Ontario paid $40,000 for search that led to hiring of Premier Ford's friend Taverner - 2019-07-31
The Ontario government paid $40,000 for the search that led to the hiring of Premier Doug Ford's friend, Toronto Police Superintendent Ron Taverner, as the province's top police officer – an appointment that was later aborted amid allegations of cronyism.
Records obtained by The Globe and Mail through the Freedom of Information Act show that a "flat fee rate" of $40,000 was paid to Odgers Berndtson, the recruiting firm contracted to help find a new commissioner of the Ontario Provincial Police in the fall of 2018.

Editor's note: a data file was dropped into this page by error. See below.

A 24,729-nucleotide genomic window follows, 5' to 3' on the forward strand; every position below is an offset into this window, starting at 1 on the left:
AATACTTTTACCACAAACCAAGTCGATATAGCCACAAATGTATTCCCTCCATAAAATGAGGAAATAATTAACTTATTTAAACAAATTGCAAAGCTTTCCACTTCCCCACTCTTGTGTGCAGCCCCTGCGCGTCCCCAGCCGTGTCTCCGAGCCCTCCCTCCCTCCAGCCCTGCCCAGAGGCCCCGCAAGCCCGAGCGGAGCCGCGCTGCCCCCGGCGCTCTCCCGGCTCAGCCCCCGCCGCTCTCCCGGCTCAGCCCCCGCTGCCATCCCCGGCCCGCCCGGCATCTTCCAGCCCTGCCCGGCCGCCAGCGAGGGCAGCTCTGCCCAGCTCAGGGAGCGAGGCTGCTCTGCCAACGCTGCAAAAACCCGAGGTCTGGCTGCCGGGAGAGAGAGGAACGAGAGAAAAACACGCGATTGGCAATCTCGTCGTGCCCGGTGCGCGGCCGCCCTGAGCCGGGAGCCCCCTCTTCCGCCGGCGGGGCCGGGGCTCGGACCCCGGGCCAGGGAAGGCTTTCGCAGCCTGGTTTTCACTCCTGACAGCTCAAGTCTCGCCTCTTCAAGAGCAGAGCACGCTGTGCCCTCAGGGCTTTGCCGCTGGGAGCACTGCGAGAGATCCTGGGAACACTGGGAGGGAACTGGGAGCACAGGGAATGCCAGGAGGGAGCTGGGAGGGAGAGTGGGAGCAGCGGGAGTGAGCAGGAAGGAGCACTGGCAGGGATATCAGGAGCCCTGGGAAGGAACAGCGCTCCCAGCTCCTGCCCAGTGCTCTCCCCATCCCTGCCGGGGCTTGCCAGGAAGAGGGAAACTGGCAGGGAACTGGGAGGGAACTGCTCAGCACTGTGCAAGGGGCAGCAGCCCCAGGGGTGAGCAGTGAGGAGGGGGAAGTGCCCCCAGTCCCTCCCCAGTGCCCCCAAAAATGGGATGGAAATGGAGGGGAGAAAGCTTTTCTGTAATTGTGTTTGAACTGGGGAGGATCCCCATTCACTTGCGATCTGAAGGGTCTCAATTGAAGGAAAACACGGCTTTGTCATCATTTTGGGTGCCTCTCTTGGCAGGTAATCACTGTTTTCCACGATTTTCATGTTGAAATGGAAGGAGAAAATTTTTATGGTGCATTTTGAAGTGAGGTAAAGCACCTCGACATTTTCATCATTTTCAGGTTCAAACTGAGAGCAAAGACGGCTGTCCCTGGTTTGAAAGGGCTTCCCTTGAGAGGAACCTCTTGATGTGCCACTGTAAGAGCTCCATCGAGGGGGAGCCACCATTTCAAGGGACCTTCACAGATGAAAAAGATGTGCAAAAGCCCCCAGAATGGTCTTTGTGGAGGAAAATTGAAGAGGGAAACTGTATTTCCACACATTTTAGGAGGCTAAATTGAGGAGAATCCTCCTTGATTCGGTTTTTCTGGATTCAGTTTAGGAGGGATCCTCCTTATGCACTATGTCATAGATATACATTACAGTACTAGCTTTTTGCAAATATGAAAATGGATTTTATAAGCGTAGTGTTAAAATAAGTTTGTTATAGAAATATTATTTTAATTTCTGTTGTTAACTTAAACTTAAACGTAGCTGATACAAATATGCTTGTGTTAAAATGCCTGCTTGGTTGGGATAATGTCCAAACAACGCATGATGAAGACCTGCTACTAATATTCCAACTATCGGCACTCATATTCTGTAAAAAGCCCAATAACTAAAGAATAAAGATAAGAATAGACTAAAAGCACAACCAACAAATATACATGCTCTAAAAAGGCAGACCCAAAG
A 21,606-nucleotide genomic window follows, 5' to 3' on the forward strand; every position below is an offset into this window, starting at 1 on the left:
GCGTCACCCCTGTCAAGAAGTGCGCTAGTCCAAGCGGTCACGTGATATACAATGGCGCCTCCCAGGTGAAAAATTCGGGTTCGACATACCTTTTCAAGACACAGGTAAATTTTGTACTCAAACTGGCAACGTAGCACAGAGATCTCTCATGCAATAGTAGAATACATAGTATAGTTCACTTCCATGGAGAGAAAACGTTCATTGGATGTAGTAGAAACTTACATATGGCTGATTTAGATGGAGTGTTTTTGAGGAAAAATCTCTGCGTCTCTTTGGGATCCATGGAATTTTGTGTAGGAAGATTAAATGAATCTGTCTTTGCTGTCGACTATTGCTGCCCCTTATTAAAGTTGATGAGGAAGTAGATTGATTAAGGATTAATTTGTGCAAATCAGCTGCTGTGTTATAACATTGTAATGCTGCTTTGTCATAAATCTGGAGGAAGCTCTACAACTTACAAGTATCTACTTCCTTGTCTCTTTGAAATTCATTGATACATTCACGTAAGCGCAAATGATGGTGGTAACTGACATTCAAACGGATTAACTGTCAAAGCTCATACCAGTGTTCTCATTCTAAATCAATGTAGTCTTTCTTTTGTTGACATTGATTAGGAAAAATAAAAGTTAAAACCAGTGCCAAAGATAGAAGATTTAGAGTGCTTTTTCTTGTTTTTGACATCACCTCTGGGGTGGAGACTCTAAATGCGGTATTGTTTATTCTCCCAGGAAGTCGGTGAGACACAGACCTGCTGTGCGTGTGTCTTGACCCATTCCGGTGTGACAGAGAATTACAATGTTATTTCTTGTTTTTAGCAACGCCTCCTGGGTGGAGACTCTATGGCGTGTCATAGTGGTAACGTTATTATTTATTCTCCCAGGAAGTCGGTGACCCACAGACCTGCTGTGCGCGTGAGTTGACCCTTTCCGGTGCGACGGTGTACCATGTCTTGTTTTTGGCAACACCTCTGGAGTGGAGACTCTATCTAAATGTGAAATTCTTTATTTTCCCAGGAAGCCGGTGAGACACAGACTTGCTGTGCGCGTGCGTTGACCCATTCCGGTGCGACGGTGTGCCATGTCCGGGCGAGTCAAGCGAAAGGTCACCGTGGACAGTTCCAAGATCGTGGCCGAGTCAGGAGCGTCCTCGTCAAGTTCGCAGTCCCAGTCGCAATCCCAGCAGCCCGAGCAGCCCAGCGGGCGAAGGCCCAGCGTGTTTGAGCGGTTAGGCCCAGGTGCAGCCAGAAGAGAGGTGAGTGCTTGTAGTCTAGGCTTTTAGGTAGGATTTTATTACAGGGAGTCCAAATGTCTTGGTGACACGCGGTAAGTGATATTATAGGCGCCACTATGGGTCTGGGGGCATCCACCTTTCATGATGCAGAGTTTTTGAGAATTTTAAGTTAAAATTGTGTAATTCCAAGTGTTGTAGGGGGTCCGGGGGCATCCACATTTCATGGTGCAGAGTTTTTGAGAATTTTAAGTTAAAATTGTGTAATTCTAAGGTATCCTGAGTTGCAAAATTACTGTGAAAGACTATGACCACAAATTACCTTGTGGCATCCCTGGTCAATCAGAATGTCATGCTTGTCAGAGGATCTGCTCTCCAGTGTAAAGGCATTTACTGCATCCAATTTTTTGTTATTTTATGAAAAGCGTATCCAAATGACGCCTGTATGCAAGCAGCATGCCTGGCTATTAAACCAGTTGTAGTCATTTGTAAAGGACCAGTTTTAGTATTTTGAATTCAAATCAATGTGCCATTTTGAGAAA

An investigation by Ontario's Integrity Commissioner later found that although the Premier did not improperly intervene in the hiring of Supt. Taverner, the process was "flawed." The probe heard evidence that Supt. Taverner's name was not included on an initial list of 30 candidates and that a key member of the two-person hiring panel, then-secretary of the cabinet Steve Orsini, was supplied with Supt. Taverner's name by Dean French, Mr. Ford's then-chief of staff. The probe also found text messages – which the Integrity Commissioner described as "disconcerting" – that showed Mr. Orsini knew Mr. French was "rooting for Mr. Taverner's success."